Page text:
Last year, 34% of young people voted YouTuber their top career choice. See-Through, created and performed by Claire Gaydon, is a smart, well-crafted, funny solo show, examining the costs of living your life in the public eye.
Gaydon spends most of the performance with her back to us, recording live YouTube videos on her webcam that appear on the projector screen. Gaydon has a knack for telling a story through the lightest of touches, trusting her audience to fill in the blanks. Through a series of well-curated google searches, she fills in the audience on famous YouTubers and their followings and sources tips for how to start her own channel.
At first, Gaydon’s project to set herself up as a YouTuber seems fun. We see videos of her designing a logo, working out a cheesy jingle and getting photos done. Building her personal brand: Claire Gaydon. She involves the audience to help her do challenges and makes a video with her mum to celebrate reaching 100 followers. Things start subtly to unravel, as the YouTuber ‘Claire Gaydon’ makes increasingly confessional videos in order to amass more views and subscribers. The harmless buzz of validation becomes an increasingly traumatic addiction. Texts from Claire’s mum start to appear in the corner of the screen (although they’re so small on the big screen they can be easily missed) – ‘please call me, we need to talk’.
YouTube is the contemporary confessional and See-Through skewers the genre of video that demands such self-exposure. Yet it is striking how many of the ethical questions she raises can be applied to a particular kind of autobiographical performance too. At the peak of the narrative arc of the show, Gaydon delivers a very personal confession in the frame of a YouTube video. She says the video got 1000 views, then she took it down. It doesn’t matter whether or not she actually uploaded it to YouTube, because she told us, the audience. Isn’t it a bit weird to have a genre of entertainment that depends upon performers exposing intimate parts of themselves to complete strangers?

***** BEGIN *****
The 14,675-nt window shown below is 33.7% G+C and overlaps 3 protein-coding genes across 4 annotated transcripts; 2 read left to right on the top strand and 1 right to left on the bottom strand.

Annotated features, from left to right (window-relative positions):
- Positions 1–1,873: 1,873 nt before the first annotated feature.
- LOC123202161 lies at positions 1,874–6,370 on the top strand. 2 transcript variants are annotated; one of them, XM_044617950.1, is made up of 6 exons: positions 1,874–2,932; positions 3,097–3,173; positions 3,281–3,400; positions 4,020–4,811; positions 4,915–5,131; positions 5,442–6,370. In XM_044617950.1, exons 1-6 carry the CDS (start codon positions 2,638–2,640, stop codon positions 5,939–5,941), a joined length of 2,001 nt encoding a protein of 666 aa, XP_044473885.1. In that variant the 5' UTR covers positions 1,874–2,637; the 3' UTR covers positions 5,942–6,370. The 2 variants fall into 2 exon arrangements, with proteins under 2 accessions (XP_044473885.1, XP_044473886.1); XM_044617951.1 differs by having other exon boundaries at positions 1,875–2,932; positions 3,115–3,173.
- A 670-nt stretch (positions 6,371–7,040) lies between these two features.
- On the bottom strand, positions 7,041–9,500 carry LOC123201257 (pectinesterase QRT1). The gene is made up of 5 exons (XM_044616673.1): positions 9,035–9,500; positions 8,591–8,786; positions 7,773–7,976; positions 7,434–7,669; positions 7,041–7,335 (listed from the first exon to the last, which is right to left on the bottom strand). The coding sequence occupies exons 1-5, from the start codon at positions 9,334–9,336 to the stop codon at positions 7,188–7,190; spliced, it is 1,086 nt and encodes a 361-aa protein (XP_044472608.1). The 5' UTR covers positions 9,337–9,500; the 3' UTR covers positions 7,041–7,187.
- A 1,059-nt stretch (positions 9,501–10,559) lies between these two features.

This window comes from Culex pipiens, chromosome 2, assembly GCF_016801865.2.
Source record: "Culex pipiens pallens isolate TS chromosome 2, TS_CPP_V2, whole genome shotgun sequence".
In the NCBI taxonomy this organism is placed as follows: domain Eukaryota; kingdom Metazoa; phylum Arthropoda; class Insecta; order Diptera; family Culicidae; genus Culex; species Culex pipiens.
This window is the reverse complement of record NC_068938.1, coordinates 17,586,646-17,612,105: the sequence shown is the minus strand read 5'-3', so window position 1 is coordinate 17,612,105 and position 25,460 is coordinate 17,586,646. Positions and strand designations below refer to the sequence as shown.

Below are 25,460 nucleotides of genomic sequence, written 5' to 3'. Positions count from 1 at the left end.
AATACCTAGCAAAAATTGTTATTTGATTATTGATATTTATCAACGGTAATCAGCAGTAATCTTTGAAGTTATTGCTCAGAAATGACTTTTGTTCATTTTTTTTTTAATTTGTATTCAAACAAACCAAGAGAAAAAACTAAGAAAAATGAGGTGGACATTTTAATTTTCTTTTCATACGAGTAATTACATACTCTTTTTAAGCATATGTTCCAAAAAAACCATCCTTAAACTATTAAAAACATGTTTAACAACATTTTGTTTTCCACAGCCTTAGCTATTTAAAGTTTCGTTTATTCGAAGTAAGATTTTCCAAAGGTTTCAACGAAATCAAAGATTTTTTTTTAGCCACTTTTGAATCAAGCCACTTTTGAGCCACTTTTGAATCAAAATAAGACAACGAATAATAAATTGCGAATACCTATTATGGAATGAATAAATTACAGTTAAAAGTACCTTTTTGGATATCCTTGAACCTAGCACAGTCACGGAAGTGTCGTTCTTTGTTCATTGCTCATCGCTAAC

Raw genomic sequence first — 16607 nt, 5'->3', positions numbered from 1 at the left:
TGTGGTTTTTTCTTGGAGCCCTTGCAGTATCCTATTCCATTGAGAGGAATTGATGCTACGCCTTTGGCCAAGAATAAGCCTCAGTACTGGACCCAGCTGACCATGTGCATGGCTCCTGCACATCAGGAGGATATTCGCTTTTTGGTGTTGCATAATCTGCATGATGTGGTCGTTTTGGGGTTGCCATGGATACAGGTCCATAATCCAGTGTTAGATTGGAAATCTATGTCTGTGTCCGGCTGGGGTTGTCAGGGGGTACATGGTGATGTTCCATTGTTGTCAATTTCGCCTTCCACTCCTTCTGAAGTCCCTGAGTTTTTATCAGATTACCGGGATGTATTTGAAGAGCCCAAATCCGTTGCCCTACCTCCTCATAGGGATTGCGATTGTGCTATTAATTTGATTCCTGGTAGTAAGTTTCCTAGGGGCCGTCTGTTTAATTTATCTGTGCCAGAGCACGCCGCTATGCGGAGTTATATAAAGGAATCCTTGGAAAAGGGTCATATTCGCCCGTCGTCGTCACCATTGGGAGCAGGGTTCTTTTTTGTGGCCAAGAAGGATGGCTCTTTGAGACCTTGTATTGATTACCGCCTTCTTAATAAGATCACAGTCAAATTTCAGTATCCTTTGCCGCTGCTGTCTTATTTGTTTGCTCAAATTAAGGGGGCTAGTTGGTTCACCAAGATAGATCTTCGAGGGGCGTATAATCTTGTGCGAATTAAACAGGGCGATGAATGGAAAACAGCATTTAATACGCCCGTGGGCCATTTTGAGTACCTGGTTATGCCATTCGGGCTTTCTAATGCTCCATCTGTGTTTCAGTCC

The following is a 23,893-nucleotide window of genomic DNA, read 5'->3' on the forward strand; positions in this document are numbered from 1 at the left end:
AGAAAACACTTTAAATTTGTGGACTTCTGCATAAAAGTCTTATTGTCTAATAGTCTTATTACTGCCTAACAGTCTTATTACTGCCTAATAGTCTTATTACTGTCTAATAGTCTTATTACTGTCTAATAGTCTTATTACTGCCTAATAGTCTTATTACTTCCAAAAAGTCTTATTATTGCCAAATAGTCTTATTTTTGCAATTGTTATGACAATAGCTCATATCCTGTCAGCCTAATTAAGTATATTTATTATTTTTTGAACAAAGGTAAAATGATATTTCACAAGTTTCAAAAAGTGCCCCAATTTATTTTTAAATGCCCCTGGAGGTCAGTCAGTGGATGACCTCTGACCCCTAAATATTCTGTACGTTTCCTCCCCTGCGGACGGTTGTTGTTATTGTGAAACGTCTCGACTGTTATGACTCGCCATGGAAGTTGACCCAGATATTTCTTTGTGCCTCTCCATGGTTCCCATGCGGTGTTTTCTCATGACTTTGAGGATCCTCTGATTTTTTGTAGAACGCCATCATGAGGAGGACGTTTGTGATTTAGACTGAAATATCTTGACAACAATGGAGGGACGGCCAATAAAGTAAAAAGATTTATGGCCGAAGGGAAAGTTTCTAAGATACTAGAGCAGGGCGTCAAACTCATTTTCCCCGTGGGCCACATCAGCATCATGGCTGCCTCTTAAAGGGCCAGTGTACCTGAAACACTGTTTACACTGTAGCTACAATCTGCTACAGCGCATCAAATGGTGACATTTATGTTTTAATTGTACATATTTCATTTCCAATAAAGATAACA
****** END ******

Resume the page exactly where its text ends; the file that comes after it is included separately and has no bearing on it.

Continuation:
When I saw Cock, Cock”¦Who’s There? I found myself distracted by worrying about the performer Samira Elagoz’s safety in the situations she engineered to generate material for her show about her rape. I don’t want to take anything away from her choices and her creative process. But, having seen a lot of work this fringe about sexual assault, I am concerned about the ethics of a genre that encourages the sharing of traumatic experience to generate some kind of catharsis or experience of authenticity for an audience. For me, See-Through deftly articulates the need for self-care and boundaries as any kind of performer working autobiographically, from performance art to YouTube.
I was curious whether Gaydon actually made these YouTube videos, so after the show I searched for her channel and all I found was a promo video for the show. She might have made the videos and deleted them. She might just have mocked up the graphics on photoshop. As much as I might be curious to find out, that indeterminacy is the show’s strength, questioning and mocking the very notion of authenticity in which vloggers trade. Peggy Shaw has said of autobiographical performance, ‘We can bathe ourselves in the truth, we can save ourselves by fiction’, which seems an apt description of See-Through. In our curation of our personal brands, we all present versions of ourselves.
See-Through is on until 26 August 2018 at Summerhall. Click here for more details.